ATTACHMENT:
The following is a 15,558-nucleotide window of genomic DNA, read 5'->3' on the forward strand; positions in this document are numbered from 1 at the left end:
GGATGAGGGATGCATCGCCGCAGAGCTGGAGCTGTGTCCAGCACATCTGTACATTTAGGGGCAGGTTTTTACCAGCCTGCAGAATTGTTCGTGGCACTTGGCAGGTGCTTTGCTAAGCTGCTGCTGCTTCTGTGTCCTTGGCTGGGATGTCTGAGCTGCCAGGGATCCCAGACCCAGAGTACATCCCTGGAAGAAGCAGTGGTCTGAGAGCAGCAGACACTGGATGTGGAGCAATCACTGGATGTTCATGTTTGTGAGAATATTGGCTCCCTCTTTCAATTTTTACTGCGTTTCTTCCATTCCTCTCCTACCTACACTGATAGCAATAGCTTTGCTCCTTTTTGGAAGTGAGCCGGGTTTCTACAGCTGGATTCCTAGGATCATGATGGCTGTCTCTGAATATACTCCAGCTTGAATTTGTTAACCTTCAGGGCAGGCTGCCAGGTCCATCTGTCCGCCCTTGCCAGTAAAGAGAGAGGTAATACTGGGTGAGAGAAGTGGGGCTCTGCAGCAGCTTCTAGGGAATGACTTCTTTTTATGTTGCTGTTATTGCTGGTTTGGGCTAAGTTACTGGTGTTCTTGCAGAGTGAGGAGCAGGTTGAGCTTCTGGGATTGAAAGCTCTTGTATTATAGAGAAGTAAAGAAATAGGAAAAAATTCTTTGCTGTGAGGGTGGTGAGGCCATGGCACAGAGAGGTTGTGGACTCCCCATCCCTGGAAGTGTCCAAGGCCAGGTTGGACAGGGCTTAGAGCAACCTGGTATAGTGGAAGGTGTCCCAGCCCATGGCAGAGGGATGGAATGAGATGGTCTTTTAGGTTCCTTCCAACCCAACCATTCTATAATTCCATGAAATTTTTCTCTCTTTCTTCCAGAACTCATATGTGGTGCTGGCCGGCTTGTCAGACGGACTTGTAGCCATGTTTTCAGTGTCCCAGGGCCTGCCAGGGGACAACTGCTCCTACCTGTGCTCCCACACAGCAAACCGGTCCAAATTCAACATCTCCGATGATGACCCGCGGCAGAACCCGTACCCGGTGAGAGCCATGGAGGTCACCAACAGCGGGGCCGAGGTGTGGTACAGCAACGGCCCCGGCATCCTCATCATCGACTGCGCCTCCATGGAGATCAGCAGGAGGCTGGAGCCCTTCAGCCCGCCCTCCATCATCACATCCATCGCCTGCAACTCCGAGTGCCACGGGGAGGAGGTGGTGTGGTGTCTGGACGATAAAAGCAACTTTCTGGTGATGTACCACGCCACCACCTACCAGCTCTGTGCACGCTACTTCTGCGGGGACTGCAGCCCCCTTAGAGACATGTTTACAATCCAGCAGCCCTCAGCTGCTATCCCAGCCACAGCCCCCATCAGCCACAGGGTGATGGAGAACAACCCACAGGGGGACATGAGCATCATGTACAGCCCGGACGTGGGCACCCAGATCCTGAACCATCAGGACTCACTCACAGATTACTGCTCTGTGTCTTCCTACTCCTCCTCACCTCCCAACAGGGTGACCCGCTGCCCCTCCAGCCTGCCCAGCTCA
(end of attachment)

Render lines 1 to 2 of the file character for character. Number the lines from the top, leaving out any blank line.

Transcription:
The following is a 15,558-nucleotide window of genomic DNA, read 5'->3' on the forward strand; positions in this document are numbered from 1 at the left end:
GGATGAGGGATGCATCGCCGCAGAGCTGGAGCTGTGTCCAGCACATCTGTACATTTAGGGGCAGGTTTTTACCAGCCTGCAGAATTGTTCGTGGCACTTGGCAGGTGCTTTGCTAAGCTGCTGCTGCTTCTGTGTCCTTGGCTGGGATGTCTGAGCTGCCAGGGATCCCAGACCCAGAGTACATCCCTGGAAGAAGCAGTGGTCTGAGAGCAGCAGACACTGGATGTGGAGCAATCACTGGATGTTCATGTTTGTGAGAATATTGGCTCCCTCTTTCAATTTTTACTGCGTTTCTTCCATTCCTCTCCTACCTACACTGATAGCAATAGCTTTGCTCCTTTTTGGAAGTGAGCCGGGTTTCTACAGCTGGATTCCTAGGATCATGATGGCTGTCTCTGAATATACTCCAGCTTGAATTTGTTAACCTTCAGGGCAGGCTGCCAGGTCCATCTGTCCGCCCTTGCCAGTAAAGAGAGAGGTAATACTGGGTGAGAGAAGTGGGGCTCTGCAGCAGCTTCTAGGGAATGACTTCTTTTTATGTTGCTGTTATTGCTGGTTTGGGCTAAGTTACTGGTGTTCTTGCAGAGTGAGGAGCAGGTTGAGCTTCTGGGATTGAAAGCTCTTGTATTATAGAGAAGTAAAGAAATAGGAAAAAATTCTTTGCTGTGAGGGTGGTGAGGCCATGGCACAGAGAGGTTGTGGACTCCCCATCCCTGGAAGTGTCCAAGGCCAGGTTGGACAGGGCTTAGAGCAACCTGGTATAGTGGAAGGTGTCCCAGCCCATGGCAGAGGGATGGAATGAGATGGTCTTTTAGGTTCCTTCCAACCCAACCATTCTATAATTCCATGAAATTTTTCTCTCTTTCTTCCAGAACTCATATGTGGTGCTGGCCGGCTTGTCAGACGGACTTGTAGCCATGTTTTCAGTGTCCCAGGGCCTGCCAGGGGACAACTGCTCCTACCTGTGCTCCCACACAGCAAACCGGTCCAAATTCAACATCTCCGATGATGACCCGCGGCAGAACCCGTACCCGGTGAGAGCCATGGAGGTCACCAACAGCGGGGCCGAGGTGTGGTACAGCAACGGCCCCGGCATCCTCATCATCGACTGCGCCTCCATGGAGATCAGCAGGAGGCTGGAGCCCTTCAGCCCGCCCTCCATCATCACATCCATCGCCTGCAACTCCGAGTGCCACGGGGAGGAGGTGGTGTGGTGTCTGGACGATAAAAGCAACTTTCTGGTGATGTACCACGCCACCACCTACCAGCTCTGTGCACGCTACTTCTGCGGGGACTGCAGCCCCCTTAGAGACATGTTTACAATCCAGCAGCCCTCAGCTGCTATCCCAGCCACAGCCCCCATCAGCCACAGGGTGATGGAGAACAACCCACAGGGGGACATGAGCATCATGTACAGCCCGGACGTGGGCACCCAGATCCTGAACCATCAGGACTCACTCACAGATTACTGCTCTGTGTCTTCCTACTCCTCCTCACCTCCCAACAGGGTGACCCGCTGCCCCTCCAGCCTGCCCAGCTCA